the ten series: five foods

Today has been a difficult day. I had some bad news after which I found myself traipsing the streets looking for work, attending a dismal employment fair and sitting through tedious meetings with recruitment agencies. It culminated  in me sitting on a bench and temporarily crying my eyes out. I came home, took off my shoes and made gambas pil pil and now, to quote Maria, I don’t feel so bad.

1. Gambas pil pil. This is the most spectacularly delicious and soul-soothing Spanish dish that ever took 10 minutes to prepare. Take a handful of raw prawns per person, peeled and de-veined. Pat them dry. Heat a very generous glug of olive oil (not extra virgin; that is better eaten raw) in a pan and add plenty of chopped red chillis and some crushed garlic (for today’s lunch, I used 4 cloves of garlic and 1 medium-heat red chilli for two hungry adults). Season with sea salt and ground black pepper and don’t let the garlic and chilli brown or burn. Toss in your raw prawns and cook until curled and pink, just a couple of minutes will do it. Divide the prawns between two warm bowls and drizzle the delicious spicy garlicky oil over the fish. Serve sizzling hot with warm crusty bread. The fresher the prawns, the better this will taste.

2. When I was 21 I visited Capetown and the surrounding areas, on a trip focused on learning about the culture. I spent a few weeks exploring and tasting and adventuring led by a pair of South African hosts, who are friends of mine. The food was a revelation – schnook on the barbecue, boerewors sausage, roasted root vegetables, fresh ginger beer, ‘chocolate’ porridge, delicious stews made from the cheapest cuts of meat. I ate in homes, restaurants and shanty town cafes. In the poorer places what was lacking in choice was more than compensated for in flavour. One meal stands out in my mind. I’d been to visit a community centre in Khayelitsha – you might have heard of this place as it is one of South Africa’s largest and most notorious shanty towns. The community centre was a grass roots initiative to provide free childcare and nutrition to children in the area so that their parent or carer (often an orphaned sibling who was still a child themselves) could earn something to feed them. Myself and my friends had the privilege of a meal at the centre, prepared by the ‘Mamas’ – a team of older women who worked there. My plate had three items on it: a rich meat-on-the-bone stew, milli-pop (a cornmeal staple) and a pile of delicious cooked greens. I remember sitting there savouring this feast when one of the Mamas sat next to me. She asked me how I liked it. I said it was incredible. She leaned in and said to me, her eyes twinkling, “I want to tell you a secret. Those greens you are eating…the farmers don’t know they are good to eat. They leave them behind, and we go after them and pick them up.”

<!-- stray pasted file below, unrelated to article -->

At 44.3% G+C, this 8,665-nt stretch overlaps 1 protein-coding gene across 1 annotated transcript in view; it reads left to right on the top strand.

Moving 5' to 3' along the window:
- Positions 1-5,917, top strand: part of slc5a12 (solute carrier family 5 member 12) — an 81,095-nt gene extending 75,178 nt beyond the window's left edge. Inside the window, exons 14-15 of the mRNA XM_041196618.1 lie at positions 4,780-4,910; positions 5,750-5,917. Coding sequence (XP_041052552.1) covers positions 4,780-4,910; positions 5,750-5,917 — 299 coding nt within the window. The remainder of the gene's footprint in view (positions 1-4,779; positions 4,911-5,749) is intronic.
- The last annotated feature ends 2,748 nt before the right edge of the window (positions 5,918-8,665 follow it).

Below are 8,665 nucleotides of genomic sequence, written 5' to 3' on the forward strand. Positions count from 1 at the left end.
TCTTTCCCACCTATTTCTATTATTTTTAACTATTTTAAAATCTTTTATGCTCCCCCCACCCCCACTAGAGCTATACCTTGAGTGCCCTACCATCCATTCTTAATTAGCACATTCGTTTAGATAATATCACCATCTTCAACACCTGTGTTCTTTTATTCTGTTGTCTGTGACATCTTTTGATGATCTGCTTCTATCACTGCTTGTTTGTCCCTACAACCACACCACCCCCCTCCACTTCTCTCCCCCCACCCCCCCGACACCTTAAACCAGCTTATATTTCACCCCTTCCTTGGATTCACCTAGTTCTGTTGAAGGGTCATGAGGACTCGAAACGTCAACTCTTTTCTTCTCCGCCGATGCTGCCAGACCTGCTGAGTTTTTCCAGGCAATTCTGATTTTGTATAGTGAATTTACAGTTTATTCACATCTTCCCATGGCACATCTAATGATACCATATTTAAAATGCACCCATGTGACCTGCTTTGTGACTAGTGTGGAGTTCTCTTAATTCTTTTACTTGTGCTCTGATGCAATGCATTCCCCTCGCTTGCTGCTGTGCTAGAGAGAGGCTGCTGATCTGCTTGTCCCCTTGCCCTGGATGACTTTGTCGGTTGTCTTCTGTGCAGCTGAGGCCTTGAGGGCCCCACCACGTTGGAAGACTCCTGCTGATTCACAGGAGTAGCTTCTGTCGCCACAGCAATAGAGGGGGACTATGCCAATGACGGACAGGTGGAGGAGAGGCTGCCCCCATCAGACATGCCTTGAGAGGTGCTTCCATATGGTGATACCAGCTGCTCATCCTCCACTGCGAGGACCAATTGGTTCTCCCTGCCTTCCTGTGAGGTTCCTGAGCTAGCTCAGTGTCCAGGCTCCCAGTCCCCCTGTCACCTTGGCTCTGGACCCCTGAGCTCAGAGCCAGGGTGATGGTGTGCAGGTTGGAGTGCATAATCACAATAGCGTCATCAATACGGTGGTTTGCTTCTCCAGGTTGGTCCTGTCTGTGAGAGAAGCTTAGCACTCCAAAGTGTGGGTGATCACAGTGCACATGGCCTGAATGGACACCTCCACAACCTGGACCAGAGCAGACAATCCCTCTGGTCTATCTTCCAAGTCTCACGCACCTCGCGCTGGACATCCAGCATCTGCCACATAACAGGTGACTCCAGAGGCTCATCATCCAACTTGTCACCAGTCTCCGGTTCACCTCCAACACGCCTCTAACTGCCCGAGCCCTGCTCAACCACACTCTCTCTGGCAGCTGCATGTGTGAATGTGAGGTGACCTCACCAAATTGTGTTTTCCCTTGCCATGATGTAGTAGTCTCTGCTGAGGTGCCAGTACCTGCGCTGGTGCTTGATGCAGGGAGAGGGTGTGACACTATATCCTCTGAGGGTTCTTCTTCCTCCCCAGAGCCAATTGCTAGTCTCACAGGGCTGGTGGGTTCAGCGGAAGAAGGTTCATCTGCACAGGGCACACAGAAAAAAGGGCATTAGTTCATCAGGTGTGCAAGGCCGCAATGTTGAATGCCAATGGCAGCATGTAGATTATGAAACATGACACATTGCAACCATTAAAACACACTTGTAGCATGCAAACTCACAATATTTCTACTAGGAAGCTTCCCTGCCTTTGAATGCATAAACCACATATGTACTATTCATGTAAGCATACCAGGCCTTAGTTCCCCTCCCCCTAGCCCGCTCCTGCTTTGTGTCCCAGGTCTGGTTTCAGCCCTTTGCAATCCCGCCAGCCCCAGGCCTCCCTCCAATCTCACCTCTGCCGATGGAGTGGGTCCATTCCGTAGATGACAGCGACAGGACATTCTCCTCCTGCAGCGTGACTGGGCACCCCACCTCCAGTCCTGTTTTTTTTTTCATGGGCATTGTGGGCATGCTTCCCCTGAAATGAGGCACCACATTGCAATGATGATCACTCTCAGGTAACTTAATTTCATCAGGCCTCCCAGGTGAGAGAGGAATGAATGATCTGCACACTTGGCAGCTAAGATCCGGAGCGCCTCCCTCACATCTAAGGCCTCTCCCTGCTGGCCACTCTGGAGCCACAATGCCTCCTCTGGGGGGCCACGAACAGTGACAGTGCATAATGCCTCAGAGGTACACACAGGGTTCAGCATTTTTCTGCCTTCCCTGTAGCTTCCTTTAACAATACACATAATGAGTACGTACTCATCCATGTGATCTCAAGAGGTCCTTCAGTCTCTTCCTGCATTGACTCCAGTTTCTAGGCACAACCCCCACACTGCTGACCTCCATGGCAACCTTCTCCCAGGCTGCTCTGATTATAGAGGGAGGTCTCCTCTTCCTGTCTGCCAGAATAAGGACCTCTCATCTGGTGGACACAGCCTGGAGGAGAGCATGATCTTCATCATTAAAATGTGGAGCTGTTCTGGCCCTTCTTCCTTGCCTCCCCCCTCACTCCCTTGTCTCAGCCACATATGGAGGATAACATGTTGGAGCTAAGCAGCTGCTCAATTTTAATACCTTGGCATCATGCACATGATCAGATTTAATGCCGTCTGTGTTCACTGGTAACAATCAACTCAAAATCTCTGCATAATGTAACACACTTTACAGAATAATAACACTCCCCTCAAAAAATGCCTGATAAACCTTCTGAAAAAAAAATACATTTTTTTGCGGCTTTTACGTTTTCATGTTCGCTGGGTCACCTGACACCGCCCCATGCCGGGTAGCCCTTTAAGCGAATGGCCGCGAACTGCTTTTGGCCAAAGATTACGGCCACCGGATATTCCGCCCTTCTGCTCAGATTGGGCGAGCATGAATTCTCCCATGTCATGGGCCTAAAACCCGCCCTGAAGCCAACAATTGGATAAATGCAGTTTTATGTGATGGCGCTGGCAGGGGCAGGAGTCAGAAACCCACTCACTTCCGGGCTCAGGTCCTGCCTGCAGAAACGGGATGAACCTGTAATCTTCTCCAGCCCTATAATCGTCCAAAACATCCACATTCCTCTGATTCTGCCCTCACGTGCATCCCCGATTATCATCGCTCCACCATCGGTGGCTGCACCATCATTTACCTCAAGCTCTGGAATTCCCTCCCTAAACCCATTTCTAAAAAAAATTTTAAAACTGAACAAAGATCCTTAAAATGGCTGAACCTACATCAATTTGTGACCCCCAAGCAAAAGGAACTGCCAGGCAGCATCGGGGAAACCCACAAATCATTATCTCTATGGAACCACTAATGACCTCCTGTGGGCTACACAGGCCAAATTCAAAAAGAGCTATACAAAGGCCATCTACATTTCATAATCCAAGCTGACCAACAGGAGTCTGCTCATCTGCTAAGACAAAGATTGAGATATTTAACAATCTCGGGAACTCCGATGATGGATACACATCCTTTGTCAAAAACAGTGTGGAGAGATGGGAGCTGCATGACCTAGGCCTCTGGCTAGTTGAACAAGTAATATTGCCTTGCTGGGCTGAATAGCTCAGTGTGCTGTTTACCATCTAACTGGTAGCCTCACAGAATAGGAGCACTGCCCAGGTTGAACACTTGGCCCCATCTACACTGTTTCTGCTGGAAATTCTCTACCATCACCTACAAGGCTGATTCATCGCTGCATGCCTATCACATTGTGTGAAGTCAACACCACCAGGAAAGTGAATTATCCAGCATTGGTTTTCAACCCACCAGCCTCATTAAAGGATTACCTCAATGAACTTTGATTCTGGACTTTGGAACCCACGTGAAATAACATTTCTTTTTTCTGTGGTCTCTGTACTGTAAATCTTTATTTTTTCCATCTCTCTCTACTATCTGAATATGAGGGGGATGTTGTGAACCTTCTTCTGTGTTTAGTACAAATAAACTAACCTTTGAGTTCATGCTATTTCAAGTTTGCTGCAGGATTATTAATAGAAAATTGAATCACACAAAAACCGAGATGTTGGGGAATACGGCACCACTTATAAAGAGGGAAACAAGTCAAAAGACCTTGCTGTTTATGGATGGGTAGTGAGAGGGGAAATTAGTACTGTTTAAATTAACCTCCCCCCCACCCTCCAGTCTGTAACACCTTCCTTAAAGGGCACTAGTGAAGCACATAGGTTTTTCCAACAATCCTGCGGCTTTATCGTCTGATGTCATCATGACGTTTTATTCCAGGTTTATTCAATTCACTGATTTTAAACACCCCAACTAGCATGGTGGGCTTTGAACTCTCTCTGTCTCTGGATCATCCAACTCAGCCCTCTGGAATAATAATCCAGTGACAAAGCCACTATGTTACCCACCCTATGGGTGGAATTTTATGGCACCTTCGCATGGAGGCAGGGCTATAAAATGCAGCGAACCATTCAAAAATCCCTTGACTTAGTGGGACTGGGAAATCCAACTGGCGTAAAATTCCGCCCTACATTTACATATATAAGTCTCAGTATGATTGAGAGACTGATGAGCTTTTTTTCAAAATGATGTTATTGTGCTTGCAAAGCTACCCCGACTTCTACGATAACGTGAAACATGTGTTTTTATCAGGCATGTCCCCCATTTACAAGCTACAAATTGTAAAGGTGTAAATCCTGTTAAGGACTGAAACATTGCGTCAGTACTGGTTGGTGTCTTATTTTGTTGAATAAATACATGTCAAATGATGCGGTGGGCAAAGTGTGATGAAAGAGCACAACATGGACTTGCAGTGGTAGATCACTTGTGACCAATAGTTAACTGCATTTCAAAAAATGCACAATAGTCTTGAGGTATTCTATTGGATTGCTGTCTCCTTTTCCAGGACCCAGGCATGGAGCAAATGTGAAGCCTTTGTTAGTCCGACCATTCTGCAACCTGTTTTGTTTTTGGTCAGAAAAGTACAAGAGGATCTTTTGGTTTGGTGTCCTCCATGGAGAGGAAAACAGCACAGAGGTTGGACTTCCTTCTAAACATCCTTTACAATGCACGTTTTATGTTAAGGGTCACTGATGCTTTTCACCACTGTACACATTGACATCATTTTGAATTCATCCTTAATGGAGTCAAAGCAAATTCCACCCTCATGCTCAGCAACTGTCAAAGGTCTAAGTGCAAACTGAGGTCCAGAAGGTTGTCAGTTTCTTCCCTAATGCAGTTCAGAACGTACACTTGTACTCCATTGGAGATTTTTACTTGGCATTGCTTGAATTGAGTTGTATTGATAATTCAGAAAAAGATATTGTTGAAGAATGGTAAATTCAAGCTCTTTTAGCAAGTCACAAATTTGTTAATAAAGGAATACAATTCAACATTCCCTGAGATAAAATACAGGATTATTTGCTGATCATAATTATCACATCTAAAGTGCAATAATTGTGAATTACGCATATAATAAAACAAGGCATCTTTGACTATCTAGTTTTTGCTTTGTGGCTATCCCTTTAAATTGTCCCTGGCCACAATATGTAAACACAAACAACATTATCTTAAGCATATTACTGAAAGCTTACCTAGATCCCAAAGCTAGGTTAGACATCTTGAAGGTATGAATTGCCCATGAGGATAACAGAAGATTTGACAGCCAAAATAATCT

3. The crisp sandwich. Two slices of delicious fresh white Brennans bread, batch optional, buttered generously with yellow Irish butter, with a packet of King cheese and onion crisps as the filling. Best eaten with a big glass of ice cold milk, or on a very cold day, a cup of strong milky Barry’s tea.

4. Chicken biriyani. I don’t even like this dish. It is loads of bother and work and the end result just doesn’t do it for me. But for the Husband Unit, this is quite literally perfect food. I make it for him occasionally, saving it for special occasions or when he’s very sad. It never loses its power to cheer and comfort him.

5. You might think it corny or obligatory for a Christian to write this, and if so I apologise. But it is true that the one food that nourishes me above all others is Eucharist. I have experienced God’s presence in tangible ways when partaking in this sacrament, at unlikely times and in unlikely places. The experience is as though my mind is illuminated and it is by this light that I can see other things. As Augustine said, ordinary food is consumed and becomes part of which consumes it. But in the Eucharist, we consume God, and become part of that which we consume. It’s a mystery and I don’t pretend to understand it. But I consider it true. Soul food.

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3 Responses to the ten series: five foods

  1. canalways says:

    I agree with No4, biriyani is a pain in the ass to make and a bit dry for my liking. But if it makes someone happy it’s got it’s good points!

  2. John says:

    I still remember you telling me about those South African green when we first met. You communicated the happy-little-secret way this woman told you about them like an expert storyteller. I’m still dying to taste them!

  3. I only wish I knew what they were, John!

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